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TO OCT. 11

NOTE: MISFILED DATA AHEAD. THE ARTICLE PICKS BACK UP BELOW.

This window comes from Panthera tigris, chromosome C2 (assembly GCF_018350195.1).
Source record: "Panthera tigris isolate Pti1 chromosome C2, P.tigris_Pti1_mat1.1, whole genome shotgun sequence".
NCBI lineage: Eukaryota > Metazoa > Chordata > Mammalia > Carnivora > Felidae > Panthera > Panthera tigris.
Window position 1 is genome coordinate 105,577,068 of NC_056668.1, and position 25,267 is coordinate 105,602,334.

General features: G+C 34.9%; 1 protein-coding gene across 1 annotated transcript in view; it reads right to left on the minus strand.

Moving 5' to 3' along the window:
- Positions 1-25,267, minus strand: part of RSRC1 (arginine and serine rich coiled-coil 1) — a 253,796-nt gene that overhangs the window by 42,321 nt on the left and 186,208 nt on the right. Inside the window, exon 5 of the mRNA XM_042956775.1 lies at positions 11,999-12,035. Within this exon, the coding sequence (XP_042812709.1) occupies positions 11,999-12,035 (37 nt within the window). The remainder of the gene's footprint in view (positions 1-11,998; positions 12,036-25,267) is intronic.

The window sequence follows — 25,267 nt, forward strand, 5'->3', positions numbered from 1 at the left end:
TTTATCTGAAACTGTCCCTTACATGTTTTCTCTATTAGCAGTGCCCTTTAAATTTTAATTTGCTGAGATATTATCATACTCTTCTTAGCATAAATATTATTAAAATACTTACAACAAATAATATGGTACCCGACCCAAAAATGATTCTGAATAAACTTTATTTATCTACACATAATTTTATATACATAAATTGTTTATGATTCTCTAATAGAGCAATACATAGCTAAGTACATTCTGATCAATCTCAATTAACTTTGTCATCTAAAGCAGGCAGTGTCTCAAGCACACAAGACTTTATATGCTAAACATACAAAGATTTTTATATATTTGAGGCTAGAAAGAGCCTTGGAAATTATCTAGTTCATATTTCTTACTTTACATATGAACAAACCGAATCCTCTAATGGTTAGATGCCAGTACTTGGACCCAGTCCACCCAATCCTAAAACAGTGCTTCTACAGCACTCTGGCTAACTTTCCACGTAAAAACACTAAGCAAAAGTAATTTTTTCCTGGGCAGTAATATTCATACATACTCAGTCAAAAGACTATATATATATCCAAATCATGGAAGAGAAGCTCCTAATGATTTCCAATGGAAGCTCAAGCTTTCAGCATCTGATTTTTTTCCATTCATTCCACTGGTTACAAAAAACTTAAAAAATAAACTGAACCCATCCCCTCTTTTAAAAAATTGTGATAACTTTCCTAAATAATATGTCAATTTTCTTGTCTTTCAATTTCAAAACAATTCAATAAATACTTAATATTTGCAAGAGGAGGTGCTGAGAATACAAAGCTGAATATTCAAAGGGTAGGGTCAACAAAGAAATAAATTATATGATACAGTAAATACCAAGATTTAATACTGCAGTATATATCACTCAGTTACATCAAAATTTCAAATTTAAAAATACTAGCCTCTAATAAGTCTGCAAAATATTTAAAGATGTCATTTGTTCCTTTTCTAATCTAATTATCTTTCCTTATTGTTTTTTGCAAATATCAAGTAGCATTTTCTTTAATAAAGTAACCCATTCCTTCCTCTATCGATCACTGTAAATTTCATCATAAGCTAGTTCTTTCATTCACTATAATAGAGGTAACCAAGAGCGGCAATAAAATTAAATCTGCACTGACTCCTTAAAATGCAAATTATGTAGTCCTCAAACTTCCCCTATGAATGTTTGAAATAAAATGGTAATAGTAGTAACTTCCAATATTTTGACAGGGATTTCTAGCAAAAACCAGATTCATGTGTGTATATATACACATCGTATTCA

After early cinema audiences got over the initial shock of seeing photographs move, they wanted stories, and the logical place to get them was from stage plays. In Japan, that meant Kabuki, the highly stylized form that’s as much dance as it is theater. As Western naturalism infiltrated Japanese filmmaking, the influence of Kabuki declined, but it never disappeared. The films in this series illustrate some of the ways Kabuki has shaped Japanese cinema. In An Actor’s Revenge (at 2 p.m. Sunday, Sept. 22), an onnagata (a man who plays female Kabuki roles) vows to avenge his parents’ forced suicide; this is the 1952 edit of Teinosuke Kinugasa’s 1935 film, which was originally a three-part saga. Masahiro Shinoda’s The Scandalous Adventures of Buraikan (at 7 p.m. Friday, Sept. 27) is derived from two Kabuki “robber plays”; although set in the pleasure district of 1840s Edo (now Tokyo), the exuberant dark comedy draws on the spirit of youth-culture rebellion roiling Japan when the 1970 film was made. Shinoda returned to the pleasure district in 1995’s Sharaku (pictured, at 2 p.m. Sunday, Oct. 6), a fictional speculation on the mysterious real-life career of woodblock-print artist Saito Sharaku, who made a series of portraits of actors from 1794 to 1795 and then disappeared. The series concludes with Yasujiro Ozu’s 1959 Floating Weeds (at 7 p.m. Friday, Oct. 11), a backstage drama about a Kabuki troupe that revisits the small town where the company’s leader abandoned his mistress and son years before. The series runs to Friday, Oct. 11, at the Freer Gallery of Art’s Meyer Auditorium, 12th and Jefferson Drive SW. Free. (202) 357-4880. (Mark Jenkins)